Do ideas, characters, or great storytelling make sci-fi great? Let’s talk TV.

I’m easily distracted by shiny newness.

This year I discovered that hulu.com is a great way to crack open the time vault and discover old sci-fi TV and movies—mostly TV—that I missed when they first aired. After I main-lined all the episodes of SG1 I’d missed, I started poking around for other sci-fi goodness. I discovered a number of shows I’d never even heard of. Generally, my first response to each discovery was ooohhh-shiny-happiness. But often my interest waned quickly. So, what were these shows lacking?

Sci-fi is often thought of as idea driven fiction.

I think sci-fi often does needs a good idea. It doesn’t have to be new or all that special, but something has to make the sci-fi fan think…cool…what if! So some of the shows I discovered had some good ideas. What if a virus whipped out all the adults in the world and left only the children to build a new future? Jeremiah. What if in the future scientists had learned how to manipulate people’s memories? Total Recall 2070. What if someone woke up knowing everything, as if a data base of all the facts in the world had been downloaded into his brain, but couldn’t remember his own life? John Doe. All cool ideas…but none of these shows had that something special that would make me give up my sleep or throw away a weekend to keep watching.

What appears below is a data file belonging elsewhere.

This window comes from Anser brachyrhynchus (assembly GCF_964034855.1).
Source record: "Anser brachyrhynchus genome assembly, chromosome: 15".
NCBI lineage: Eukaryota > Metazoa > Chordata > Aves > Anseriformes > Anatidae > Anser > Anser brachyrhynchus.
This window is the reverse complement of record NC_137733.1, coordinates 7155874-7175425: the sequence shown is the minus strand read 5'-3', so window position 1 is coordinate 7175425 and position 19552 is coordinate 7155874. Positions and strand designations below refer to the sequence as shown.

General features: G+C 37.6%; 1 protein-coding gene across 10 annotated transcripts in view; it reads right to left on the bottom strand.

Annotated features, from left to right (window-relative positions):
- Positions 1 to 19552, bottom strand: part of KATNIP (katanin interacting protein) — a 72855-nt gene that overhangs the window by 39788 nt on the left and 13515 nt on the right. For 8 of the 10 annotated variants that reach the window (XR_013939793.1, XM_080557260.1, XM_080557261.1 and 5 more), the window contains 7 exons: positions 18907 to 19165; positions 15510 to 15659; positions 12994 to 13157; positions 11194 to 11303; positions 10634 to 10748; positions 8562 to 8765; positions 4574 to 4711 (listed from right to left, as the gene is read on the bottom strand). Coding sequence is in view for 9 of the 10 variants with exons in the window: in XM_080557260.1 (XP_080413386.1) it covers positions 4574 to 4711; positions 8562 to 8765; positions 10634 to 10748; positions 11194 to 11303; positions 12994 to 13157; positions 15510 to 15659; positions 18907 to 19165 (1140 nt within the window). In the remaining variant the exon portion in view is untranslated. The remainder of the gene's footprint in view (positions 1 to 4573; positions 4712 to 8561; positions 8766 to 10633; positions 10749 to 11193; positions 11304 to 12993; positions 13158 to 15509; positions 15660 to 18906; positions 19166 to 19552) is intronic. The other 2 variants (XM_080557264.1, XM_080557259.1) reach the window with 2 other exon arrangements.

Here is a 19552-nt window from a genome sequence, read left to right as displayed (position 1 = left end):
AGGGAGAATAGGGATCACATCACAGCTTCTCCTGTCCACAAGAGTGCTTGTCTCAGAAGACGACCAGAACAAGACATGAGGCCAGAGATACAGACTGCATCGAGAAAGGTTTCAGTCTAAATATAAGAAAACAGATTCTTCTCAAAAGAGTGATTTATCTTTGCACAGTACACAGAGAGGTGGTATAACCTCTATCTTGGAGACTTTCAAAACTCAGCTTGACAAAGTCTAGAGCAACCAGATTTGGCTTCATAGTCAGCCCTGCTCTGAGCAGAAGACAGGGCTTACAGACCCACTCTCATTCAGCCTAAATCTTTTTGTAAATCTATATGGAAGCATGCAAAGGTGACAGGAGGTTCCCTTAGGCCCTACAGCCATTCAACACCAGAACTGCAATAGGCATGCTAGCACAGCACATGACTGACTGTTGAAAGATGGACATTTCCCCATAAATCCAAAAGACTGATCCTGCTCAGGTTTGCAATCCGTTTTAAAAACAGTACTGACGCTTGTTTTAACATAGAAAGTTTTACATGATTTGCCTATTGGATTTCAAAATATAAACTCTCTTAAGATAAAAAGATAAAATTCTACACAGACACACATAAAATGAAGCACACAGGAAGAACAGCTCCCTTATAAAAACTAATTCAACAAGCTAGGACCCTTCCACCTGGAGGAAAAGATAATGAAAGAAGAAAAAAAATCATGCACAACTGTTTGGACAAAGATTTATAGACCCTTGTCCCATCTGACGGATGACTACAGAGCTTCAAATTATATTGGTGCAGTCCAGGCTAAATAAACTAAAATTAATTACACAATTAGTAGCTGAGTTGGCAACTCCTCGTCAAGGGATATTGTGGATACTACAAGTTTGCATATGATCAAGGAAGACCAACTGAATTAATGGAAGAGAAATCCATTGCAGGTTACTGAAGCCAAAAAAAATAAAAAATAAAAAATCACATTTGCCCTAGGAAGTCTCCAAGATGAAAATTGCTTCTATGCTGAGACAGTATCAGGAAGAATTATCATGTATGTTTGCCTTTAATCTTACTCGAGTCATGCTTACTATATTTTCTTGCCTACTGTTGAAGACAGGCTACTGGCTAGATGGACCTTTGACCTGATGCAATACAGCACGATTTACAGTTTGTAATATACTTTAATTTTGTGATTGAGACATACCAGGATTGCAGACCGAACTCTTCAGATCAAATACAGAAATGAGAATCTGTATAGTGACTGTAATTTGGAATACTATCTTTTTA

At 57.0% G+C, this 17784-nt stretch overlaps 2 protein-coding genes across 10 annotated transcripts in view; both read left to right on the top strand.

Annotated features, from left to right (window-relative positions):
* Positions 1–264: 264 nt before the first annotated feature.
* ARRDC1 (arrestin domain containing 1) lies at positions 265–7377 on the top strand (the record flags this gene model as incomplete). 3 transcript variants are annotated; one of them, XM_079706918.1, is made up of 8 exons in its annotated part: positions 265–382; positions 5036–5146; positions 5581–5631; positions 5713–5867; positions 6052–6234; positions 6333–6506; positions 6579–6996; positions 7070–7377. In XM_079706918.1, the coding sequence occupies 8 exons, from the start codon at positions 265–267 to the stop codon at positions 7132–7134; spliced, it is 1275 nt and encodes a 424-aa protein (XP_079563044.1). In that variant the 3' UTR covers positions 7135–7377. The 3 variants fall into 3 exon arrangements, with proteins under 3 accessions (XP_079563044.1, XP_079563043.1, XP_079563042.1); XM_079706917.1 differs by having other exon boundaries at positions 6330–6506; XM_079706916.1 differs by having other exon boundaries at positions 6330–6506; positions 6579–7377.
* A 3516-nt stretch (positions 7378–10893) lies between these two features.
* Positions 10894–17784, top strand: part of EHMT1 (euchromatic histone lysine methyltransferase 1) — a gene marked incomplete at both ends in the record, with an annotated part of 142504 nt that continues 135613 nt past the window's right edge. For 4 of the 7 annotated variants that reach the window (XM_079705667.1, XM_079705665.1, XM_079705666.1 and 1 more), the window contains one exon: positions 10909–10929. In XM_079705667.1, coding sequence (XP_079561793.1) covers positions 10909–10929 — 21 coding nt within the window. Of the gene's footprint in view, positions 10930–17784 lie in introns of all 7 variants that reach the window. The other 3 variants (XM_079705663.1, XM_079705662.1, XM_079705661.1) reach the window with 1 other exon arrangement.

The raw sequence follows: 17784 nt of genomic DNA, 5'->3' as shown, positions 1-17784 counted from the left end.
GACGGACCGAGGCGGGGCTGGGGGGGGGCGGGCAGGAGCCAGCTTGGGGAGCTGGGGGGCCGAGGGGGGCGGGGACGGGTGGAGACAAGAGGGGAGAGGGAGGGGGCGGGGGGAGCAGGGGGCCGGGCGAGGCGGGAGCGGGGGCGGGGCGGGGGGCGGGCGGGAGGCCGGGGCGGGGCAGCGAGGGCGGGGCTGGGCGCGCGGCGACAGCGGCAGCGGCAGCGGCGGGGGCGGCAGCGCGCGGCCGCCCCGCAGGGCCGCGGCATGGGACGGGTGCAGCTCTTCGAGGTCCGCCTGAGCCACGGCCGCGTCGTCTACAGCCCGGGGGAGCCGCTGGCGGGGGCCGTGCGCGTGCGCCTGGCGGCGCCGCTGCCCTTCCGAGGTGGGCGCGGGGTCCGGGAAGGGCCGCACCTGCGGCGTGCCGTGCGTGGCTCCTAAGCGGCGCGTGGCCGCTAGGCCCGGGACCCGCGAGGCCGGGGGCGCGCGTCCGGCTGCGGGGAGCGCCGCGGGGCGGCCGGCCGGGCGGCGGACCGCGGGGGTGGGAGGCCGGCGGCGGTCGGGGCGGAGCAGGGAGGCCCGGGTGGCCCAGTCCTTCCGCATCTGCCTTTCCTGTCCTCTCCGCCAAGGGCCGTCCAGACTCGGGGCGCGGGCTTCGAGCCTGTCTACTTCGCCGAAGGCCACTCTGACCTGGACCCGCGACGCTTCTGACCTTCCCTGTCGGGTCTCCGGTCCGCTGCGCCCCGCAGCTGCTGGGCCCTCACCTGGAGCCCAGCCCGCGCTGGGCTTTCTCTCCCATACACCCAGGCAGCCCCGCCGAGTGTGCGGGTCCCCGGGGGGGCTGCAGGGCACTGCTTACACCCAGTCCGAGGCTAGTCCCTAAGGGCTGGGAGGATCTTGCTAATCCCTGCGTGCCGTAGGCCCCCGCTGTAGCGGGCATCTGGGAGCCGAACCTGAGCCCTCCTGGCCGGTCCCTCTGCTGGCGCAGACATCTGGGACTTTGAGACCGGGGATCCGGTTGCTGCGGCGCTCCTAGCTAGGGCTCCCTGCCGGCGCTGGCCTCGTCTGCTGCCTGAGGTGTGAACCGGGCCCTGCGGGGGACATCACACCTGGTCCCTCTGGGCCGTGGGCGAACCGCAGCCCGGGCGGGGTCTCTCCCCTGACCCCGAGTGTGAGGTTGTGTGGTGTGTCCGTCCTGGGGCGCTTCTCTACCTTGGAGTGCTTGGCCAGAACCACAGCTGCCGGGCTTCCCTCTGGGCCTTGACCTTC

So, where did they go wrong?

Maybe it was the execution? Half of what made Firefly so awesome was the fabulous writing.  Maybe it was the low budget visuals? Do people watch SGU for those cool wide exteriors of the ship going by? Probably not. Or was it the characters that made my hulu.com discoveries fall flat? While the characters weren’t terrible in any of these shows, they weren’t memorable to me either. Two of the three shows were named for the lead characters as if they knew you wouldn’t remember them if they didn’t beat you over the head with the name. John Doe actually started out with some strong characters, but they quickly fell apart and the story began to wander like the midway point of Lost.

Characters do it for me.

Probably, a good sci-fi show needs all three things: story, characters, and ideas; but I think characters are the deal breaker for me. I must love at least one character. 

What is your deal-breaker for sci-fi shows?